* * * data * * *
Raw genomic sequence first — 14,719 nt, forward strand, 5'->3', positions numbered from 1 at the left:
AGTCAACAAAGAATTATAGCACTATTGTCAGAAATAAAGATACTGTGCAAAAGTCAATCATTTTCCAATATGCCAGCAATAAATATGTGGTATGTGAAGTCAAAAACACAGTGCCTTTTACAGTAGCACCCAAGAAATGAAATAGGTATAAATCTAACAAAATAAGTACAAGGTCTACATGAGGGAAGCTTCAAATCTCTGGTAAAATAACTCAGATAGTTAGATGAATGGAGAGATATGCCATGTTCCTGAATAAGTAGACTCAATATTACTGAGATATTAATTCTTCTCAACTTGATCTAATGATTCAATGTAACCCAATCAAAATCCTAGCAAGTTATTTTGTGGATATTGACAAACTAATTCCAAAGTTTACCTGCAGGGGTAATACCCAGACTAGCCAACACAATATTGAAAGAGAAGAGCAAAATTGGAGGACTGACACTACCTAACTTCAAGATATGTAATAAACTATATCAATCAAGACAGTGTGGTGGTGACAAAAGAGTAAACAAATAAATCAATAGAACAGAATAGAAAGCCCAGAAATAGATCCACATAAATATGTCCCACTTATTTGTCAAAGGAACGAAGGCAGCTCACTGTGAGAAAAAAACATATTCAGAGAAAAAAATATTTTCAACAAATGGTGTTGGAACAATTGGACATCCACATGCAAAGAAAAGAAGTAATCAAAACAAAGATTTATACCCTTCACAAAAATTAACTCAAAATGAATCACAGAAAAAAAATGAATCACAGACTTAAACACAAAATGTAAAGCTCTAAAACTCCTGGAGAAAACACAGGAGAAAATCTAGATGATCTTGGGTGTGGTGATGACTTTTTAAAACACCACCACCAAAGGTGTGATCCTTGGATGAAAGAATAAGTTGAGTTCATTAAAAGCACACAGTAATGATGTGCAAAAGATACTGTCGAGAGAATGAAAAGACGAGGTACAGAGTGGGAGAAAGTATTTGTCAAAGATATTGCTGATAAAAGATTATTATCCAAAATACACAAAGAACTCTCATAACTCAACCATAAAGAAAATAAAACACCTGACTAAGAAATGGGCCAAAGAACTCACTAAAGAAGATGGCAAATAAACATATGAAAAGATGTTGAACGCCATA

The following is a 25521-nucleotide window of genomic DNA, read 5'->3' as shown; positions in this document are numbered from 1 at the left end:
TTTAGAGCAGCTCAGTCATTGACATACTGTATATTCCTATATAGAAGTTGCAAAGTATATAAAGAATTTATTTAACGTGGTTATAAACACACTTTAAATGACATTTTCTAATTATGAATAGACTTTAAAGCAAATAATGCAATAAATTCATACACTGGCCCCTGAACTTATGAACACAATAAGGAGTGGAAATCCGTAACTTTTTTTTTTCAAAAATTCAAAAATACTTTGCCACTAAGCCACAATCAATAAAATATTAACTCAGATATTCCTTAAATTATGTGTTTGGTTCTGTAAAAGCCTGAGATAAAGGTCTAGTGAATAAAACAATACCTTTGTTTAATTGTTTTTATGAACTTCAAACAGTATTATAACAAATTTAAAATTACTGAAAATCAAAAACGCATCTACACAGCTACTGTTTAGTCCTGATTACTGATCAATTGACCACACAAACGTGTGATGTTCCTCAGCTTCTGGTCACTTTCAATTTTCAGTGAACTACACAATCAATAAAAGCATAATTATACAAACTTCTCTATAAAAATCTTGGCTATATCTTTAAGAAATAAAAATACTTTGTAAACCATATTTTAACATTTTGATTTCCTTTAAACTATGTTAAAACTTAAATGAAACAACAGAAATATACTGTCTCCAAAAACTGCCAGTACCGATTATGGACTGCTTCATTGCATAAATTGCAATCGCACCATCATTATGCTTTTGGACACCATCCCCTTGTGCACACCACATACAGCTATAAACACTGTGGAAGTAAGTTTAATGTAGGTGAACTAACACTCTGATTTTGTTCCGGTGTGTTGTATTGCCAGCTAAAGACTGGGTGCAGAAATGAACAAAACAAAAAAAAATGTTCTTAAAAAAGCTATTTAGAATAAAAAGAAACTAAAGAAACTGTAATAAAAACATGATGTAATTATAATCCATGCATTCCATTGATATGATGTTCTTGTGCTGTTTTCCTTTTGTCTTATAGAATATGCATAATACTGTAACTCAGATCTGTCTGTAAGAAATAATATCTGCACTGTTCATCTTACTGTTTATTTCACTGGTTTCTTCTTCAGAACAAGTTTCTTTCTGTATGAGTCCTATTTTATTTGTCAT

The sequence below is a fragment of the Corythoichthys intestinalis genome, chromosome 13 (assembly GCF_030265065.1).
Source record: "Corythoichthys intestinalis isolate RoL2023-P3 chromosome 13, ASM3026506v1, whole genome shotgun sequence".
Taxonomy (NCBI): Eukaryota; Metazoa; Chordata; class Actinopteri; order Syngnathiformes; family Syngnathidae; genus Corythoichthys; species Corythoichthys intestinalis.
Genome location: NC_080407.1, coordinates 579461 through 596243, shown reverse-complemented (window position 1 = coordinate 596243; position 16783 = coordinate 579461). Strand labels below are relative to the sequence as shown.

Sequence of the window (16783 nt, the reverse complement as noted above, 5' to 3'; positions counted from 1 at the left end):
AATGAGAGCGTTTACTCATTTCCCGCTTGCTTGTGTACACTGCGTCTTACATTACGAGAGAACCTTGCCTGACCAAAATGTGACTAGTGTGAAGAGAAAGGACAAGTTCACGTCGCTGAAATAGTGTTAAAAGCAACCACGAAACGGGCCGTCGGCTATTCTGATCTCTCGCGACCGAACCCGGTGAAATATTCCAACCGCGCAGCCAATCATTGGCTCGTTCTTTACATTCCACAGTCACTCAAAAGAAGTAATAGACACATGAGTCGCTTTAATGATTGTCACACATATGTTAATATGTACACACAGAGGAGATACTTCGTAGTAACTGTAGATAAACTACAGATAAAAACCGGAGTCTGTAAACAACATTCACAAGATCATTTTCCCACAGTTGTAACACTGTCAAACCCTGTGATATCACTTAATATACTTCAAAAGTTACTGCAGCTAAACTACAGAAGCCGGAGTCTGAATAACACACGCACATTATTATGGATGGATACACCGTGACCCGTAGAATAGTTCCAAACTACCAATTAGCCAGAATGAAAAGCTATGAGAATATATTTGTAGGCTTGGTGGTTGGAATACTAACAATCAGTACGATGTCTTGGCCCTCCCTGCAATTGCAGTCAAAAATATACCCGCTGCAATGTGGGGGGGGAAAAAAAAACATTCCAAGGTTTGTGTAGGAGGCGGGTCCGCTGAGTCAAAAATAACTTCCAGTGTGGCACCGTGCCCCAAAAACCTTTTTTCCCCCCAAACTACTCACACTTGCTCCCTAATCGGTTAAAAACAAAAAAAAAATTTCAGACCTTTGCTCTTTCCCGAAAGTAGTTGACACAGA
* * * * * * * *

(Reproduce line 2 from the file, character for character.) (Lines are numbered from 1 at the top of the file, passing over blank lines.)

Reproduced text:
AGTCAACAAAGAATTATAGCACTATTGTCAGAAATAAAGATACTGTGCAAAAGTCAATCATTTTCCAATATGCCAGCAATAAATATGTGGTATGTGAAGTCAAAAACACAGTGCCTTTTACAGTAGCACCCAAGAAATGAAATAGGTATAAATCTAACAAAATAAGTACAAGGTCTACATGAGGGAAGCTTCAAATCTCTGGTAAAATAACTCAGATAGTTAGATGAATGGAGAGATATGCCATGTTCCTGAATAAGTAGACTCAATATTACTGAGATATTAATTCTTCTCAACTTGATCTAATGATTCAATGTAACCCAATCAAAATCCTAGCAAGTTATTTTGTGGATATTGACAAACTAATTCCAAAGTTTACCTGCAGGGGTAATACCCAGACTAGCCAACACAATATTGAAAGAGAAGAGCAAAATTGGAGGACTGACACTACCTAACTTCAAGATATGTAATAAACTATATCAATCAAGACAGTGTGGTGGTGACAAAAGAGTAAACAAATAAATCAATAGAACAGAATAGAAAGCCCAGAAATAGATCCACATAAATATGTCCCACTTATTTGTCAAAGGAACGAAGGCAGCTCACTGTGAGAAAAAAACATATTCAGAGAAAAAAATATTTTCAACAAATGGTGTTGGAACAATTGGACATCCACATGCAAAGAAAAGAAGTAATCAAAACAAAGATTTATACCCTTCACAAAAATTAACTCAAAATGAATCACAGAAAAAAAATGAATCACAGACTTAAACACAAAATGTAAAGCTCTAAAACTCCTGGAGAAAACACAGGAGAAAATCTAGATGATCTTGGGTGTGGTGATGACTTTTTAAAACACCACCACCAAAGGTGTGATCCTTGGATGAAAGAATAAGTTGAGTTCATTAAAAGCACACAGTAATGATGTGCAAAAGATACTGTCGAGAGAATGAAAAGACGAGGTACAGAGTGGGAGAAAGTATTTGTCAAAGATATTGCTGATAAAAGATTATTATCCAAAATACACAAAGAACTCTCATAACTCAACCATAAAGAAAATAAAACACCTGACTAAGAAATGGGCCAAAGAACTCACTAAAGAAGATGGCAAATAAACATATGAAAAGATGTTGAACGCCATA